Pa. bill would put new bonding requirements on renewable energy projects


A new bill in the Pennsylvania Senate would put new bonding requirements on commercial renewable energy projects.

Pennsylvania Sen. Gene Yaw, R-Lycoming, introduced Senate Bill 284 at the end of February. It would require developers to post a bond with the Pennsylvania Department of Environmental Protection to cover costs related to potential hazardous liabilities, site decommissioning and reclamation and proper recycling or disposal of the project parts.

The projects targeted by this legislation include facilities that use waste coal, biomass, solar, wind, geothermal, clean coal and waste energy technologies.

It also requires bonding for facilities that make products to improve energy efficiency or conserve energy, alternative energy research and development facilities and rail transportation systems that deliver alternative fuels or high-efficiency trains.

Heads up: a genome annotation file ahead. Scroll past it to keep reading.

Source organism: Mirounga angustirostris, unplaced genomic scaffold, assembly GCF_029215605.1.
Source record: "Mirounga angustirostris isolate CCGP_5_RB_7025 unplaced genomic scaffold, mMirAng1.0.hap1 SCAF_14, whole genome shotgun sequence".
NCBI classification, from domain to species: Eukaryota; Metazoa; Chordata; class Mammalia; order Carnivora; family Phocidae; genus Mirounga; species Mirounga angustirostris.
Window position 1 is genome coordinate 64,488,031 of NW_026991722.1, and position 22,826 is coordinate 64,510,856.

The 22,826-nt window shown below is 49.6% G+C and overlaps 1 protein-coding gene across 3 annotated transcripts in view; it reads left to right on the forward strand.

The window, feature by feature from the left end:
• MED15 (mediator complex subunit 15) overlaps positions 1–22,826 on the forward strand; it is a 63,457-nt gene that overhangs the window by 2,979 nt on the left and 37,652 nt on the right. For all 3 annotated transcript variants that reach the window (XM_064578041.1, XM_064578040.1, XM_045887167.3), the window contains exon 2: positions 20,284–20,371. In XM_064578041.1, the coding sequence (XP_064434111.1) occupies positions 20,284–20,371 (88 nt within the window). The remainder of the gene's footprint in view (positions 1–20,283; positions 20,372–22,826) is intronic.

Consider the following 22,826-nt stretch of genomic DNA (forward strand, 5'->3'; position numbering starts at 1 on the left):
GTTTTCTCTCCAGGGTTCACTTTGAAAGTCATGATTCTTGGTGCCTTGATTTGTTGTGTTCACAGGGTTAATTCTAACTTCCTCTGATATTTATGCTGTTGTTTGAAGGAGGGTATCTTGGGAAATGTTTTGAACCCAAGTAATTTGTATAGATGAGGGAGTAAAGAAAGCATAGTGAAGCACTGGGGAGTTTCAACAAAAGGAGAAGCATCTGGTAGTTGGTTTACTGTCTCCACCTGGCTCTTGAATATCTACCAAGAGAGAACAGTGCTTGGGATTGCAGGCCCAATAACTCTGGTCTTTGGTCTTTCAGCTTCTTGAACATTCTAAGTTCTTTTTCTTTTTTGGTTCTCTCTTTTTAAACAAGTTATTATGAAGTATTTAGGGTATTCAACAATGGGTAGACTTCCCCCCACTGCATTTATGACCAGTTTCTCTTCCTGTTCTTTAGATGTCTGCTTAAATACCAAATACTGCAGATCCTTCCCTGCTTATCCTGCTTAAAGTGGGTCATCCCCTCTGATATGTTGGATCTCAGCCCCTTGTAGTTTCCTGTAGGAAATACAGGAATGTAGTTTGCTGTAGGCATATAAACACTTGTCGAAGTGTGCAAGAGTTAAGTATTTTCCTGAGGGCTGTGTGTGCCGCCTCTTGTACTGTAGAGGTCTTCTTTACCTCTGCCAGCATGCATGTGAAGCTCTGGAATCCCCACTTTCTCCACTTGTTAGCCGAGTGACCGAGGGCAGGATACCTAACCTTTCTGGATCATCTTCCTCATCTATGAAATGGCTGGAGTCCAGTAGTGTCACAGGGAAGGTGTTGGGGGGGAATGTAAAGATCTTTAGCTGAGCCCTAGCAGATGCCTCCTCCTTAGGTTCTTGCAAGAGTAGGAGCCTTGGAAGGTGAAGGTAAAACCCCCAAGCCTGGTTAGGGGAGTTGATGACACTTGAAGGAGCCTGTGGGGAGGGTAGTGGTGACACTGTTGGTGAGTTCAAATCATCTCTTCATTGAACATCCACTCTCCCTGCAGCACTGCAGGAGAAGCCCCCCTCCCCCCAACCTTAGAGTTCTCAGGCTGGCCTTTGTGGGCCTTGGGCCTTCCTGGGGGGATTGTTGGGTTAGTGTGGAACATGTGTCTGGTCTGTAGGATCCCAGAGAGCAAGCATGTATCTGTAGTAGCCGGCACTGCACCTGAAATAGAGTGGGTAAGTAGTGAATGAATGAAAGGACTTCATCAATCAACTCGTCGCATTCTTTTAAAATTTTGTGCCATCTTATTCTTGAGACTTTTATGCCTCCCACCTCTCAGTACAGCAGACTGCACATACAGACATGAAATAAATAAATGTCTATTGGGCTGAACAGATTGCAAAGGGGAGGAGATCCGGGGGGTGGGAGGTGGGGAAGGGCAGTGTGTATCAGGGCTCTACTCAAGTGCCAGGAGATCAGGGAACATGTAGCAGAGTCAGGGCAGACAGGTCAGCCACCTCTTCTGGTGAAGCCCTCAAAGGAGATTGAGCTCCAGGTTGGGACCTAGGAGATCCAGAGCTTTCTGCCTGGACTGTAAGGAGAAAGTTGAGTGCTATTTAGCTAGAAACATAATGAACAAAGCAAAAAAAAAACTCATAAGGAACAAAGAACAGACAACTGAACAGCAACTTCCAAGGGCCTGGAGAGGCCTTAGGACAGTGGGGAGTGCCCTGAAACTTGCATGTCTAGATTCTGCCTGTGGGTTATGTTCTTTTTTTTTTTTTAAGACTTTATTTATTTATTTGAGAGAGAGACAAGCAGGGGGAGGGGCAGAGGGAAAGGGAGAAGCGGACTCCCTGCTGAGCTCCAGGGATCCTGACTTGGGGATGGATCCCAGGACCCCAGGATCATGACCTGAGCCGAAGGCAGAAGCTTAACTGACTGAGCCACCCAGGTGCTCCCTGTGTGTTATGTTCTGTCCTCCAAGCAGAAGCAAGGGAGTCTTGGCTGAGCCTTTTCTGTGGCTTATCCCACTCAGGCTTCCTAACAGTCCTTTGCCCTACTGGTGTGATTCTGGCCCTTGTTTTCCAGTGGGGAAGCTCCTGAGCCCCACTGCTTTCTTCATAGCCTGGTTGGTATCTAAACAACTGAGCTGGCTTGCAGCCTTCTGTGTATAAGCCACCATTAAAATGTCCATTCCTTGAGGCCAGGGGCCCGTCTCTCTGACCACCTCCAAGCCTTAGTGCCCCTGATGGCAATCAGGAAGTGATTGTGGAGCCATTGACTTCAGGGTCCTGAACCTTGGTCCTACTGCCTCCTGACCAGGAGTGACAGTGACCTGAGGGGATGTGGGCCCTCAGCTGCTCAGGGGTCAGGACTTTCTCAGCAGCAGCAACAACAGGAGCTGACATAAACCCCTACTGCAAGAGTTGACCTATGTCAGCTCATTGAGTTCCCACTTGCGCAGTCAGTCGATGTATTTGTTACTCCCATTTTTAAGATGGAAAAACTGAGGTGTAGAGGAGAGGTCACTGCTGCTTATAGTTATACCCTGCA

The legislation was referred to the Senate Environmental Resources and Energy Committee, which Yaw chairs.

The reasoning Yaw lays out in his co-sponsorship memo is that the components that make up solar and wind installations are often made of rare earth metals and hazardous materials “which pose environmental or public health hazard if not handled appropriately.”

Setting reasonable bonding amounts will help make sure these types of facilities are properly decommissioned at the end of their useful life, he said. 

Renewable restrictions

Yaw said in the memo that coal, natural gas and solid waste facilities are also required to post financial guarantees for their activities.

This is not exactly how it works, says David Hess, former Pennsylvania DEP secretary and editor of the PA Environment Digest. 

He writes in the Digest that coal, natural gas and the like are required to post a bond in the case that they produce waste, air and water pollution that the public must clean up. The facility itself is not bonded. Additionally, no other form of power generation has a recycling requirement.

Bonding requirement will make renewable energy generation prohibitively expensive, Hess writes.

“Requiring bonds for solar projects alone would kill $2 billion worth of private solar investment just waiting to happen in Pennsylvania, according to information presented at a hearing by the House Consumer Affairs Committee last year,” Hess wrote in the Digest.

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